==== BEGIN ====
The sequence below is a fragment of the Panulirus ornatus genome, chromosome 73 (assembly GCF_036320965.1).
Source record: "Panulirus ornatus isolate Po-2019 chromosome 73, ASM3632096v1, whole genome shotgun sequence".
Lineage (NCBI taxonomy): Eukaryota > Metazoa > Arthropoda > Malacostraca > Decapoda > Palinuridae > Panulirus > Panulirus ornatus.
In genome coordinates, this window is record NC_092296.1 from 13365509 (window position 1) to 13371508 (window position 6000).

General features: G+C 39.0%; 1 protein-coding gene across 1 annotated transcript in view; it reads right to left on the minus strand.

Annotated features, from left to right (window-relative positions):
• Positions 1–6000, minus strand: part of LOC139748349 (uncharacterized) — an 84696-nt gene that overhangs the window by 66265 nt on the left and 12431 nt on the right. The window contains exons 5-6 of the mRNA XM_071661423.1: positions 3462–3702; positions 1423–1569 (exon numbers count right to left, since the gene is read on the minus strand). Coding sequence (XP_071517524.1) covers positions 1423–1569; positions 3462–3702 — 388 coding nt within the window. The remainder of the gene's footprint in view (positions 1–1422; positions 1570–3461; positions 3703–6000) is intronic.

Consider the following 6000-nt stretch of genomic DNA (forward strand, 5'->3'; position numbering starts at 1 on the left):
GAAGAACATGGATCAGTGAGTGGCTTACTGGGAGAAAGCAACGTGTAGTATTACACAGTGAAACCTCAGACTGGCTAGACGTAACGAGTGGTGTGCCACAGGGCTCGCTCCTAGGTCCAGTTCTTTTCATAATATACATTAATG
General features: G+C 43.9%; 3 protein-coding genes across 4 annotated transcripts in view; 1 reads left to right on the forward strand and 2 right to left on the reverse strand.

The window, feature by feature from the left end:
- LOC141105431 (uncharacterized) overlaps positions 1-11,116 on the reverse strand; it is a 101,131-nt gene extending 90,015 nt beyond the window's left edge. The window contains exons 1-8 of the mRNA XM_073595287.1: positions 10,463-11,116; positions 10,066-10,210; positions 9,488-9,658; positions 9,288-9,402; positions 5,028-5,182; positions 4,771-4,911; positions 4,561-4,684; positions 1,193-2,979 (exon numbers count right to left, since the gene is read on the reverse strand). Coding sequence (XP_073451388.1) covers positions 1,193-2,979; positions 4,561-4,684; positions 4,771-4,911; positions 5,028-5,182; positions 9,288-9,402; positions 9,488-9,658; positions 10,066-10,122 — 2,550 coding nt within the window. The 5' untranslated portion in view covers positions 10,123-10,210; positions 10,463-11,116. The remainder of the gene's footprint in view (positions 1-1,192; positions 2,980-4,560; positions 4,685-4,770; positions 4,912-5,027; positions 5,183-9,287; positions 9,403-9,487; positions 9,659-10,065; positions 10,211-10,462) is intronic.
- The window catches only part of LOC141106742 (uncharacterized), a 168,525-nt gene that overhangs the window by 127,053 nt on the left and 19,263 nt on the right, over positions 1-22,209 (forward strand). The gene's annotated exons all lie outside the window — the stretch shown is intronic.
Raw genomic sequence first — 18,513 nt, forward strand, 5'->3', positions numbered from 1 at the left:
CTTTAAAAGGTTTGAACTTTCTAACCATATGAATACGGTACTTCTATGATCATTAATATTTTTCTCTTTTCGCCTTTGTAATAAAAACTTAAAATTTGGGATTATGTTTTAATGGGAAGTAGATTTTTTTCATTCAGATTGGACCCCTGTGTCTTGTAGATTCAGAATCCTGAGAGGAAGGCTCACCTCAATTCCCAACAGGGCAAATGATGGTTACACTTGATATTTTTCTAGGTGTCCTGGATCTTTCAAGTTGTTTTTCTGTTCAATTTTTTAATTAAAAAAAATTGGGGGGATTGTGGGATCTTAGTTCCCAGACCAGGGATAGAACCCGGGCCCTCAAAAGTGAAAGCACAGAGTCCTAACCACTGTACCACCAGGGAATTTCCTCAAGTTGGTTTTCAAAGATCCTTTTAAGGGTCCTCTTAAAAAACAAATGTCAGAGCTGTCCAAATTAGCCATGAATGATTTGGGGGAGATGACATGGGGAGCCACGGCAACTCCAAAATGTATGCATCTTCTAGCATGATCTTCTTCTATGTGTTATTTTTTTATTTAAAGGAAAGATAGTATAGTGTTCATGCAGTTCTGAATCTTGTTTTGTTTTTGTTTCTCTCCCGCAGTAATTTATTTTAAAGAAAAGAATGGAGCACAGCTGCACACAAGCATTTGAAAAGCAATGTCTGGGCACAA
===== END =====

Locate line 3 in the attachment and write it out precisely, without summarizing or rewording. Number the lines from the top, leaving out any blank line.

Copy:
Lineage (NCBI taxonomy): Eukaryota > Metazoa > Arthropoda > Malacostraca > Decapoda > Palinuridae > Panulirus > Panulirus ornatus.